Widener's Latin America, Spanish, and Portuguese section purchased the following 19th-century South American imprints:

  • Reglamento para la elección y reunión de diputados que han de componer el cuerpo conservador de los derechos del Sr. D. Fernando VII en las provincias de Venezuela (Caracas. 1810). An American incunabula, by the first Venezuelan printer and signed by the primary editor of the Act of Independence.

  • Deseando el Rey nuestro Señor dar a todos los individuos del Ejército y Armada que a las órdenes del Teniente general D. Pablo Morillo Capitán general de las Provincias de Venezuela... (Madrid, 1816/17). A notable imprint denouncing the independence of Colombia; with Con motivo de la reconquista de la plaza de Cartagena de Indias, el 7 de Febrero de 1816 (Madrid, 28 de Julio, 1817).

Collaboration of bibliographers and collections funds across HCL resulted in the following notable acquisitions this year:

  • Widener's Middle East Division and the FAL contributed funds to the purchase of the Hazarian Library, a large and important private collection of books assembled by Mr. Haroutune Hazarian, a prominent Armenian dealer in Oriental carpets and art collector in New York. The collection is comprised of well over 1,800 books, periodicals, and phonograph recordings, in Armenian and other languages on Armenian-related subjects, and included a number of very desirable late-18th- and early-19th-century books in Armenian and Armeno-Turkish. The part of the collection relevant to art historical research will reside in the FAL, while other material is being added to Widener's collection.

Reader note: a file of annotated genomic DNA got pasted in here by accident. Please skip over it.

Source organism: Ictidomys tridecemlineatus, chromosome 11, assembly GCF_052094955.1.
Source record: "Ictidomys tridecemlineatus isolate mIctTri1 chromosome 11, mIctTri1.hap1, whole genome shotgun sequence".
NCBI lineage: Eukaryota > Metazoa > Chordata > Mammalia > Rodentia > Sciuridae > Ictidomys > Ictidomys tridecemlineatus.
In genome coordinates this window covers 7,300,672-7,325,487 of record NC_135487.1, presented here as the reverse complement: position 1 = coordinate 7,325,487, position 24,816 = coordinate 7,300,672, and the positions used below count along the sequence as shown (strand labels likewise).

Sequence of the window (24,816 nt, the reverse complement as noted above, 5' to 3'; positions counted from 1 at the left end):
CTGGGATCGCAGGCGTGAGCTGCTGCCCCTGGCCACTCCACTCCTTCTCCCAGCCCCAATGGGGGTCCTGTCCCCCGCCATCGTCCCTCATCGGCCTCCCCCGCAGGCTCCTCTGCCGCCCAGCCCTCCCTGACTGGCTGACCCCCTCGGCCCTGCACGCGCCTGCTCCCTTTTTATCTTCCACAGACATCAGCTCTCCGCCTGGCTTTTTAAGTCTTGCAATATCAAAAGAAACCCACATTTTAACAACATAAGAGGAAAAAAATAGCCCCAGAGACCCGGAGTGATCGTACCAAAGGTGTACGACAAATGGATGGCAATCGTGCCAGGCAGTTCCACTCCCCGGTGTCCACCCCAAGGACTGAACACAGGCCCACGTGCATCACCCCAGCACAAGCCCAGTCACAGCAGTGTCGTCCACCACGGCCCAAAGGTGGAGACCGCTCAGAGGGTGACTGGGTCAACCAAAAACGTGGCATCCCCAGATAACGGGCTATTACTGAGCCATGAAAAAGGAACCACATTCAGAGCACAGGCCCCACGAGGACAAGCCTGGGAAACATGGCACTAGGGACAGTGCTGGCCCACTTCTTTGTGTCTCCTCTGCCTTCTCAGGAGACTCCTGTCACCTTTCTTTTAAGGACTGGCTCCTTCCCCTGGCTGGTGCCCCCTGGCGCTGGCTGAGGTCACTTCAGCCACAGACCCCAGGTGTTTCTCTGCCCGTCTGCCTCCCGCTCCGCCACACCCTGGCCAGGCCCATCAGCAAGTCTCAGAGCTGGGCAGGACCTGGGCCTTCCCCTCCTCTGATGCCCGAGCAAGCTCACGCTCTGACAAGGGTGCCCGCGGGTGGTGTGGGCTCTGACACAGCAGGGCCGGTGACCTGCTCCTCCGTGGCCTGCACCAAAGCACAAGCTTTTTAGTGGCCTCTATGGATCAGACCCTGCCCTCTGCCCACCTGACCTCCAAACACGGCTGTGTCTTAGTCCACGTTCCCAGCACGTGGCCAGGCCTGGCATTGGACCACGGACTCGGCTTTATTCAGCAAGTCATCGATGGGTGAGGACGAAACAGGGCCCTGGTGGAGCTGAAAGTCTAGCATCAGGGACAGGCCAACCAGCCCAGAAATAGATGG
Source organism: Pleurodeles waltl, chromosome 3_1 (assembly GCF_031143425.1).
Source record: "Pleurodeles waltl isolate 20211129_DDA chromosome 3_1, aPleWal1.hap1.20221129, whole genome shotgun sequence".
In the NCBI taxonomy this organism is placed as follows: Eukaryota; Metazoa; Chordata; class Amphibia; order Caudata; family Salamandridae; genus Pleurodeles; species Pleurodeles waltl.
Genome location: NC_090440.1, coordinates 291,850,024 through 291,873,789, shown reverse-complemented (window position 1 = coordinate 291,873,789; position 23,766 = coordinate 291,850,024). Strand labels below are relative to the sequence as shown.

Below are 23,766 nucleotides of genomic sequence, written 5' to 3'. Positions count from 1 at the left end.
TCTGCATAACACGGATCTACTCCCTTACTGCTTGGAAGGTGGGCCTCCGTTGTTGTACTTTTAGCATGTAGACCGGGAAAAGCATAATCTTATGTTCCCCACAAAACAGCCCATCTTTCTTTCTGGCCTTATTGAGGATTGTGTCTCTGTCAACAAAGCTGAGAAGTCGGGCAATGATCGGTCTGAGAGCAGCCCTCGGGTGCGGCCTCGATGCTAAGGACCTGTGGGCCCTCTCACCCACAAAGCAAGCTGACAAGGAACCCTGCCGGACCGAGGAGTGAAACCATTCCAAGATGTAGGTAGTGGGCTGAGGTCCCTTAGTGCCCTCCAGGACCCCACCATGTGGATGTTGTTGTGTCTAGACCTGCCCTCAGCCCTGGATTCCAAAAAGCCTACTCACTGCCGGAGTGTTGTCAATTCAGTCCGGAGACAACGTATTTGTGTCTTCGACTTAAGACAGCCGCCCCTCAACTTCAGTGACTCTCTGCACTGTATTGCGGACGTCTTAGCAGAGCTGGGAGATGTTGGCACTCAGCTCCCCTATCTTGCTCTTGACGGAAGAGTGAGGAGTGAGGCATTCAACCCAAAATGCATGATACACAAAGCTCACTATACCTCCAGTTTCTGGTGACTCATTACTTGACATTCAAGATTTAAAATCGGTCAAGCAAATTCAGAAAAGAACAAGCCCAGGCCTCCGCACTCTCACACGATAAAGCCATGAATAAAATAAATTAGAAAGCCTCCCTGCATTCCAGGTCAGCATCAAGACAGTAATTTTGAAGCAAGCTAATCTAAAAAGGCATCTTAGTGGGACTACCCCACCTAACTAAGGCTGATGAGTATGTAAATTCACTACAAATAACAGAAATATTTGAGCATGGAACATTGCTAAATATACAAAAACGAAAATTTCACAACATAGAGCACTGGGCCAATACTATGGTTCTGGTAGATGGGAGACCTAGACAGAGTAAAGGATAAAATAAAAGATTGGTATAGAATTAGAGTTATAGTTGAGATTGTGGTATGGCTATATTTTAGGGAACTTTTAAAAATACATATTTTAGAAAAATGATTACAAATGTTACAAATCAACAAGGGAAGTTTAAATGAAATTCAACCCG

• In consultation with staff at Houghton Library, Widener's Modern Greek Section purchased three items at the Vergos Auction in Athens. These included a signed Cavafy manuscript, an extremely rare Orthodox liturgical book published in Constantinople, and Domenico Biorci's La Pace di Adrianopoli ossia la Grecia Liberata, published in Milano, 1835. The Houghton Library has an endowed fund for the purchase of rare Modern Greek materials and presented yet another opportunity for the sharing of collecting expertise among HCL libraries.

  • FAL and Widener Collection Development funds were combined to purchase several prayer books to support Jeffrey Hamburger's recurring freshman seminar The Book of Hours. These are actively used in the classroom, and individual manuscripts are the focus of student papers.

  • With assistance from the Center for Middle Eastern Studies and Widener's Collection Development and Middle East Division, Loeb Music Library was able to purchase the music manuscripts of Egyptian modernist composer Aziz El Shawan. Likely unique in the world, this acquisition represents the entire corpus of a non-Western modernist attempting to integrate local musical materials into European musical idioms.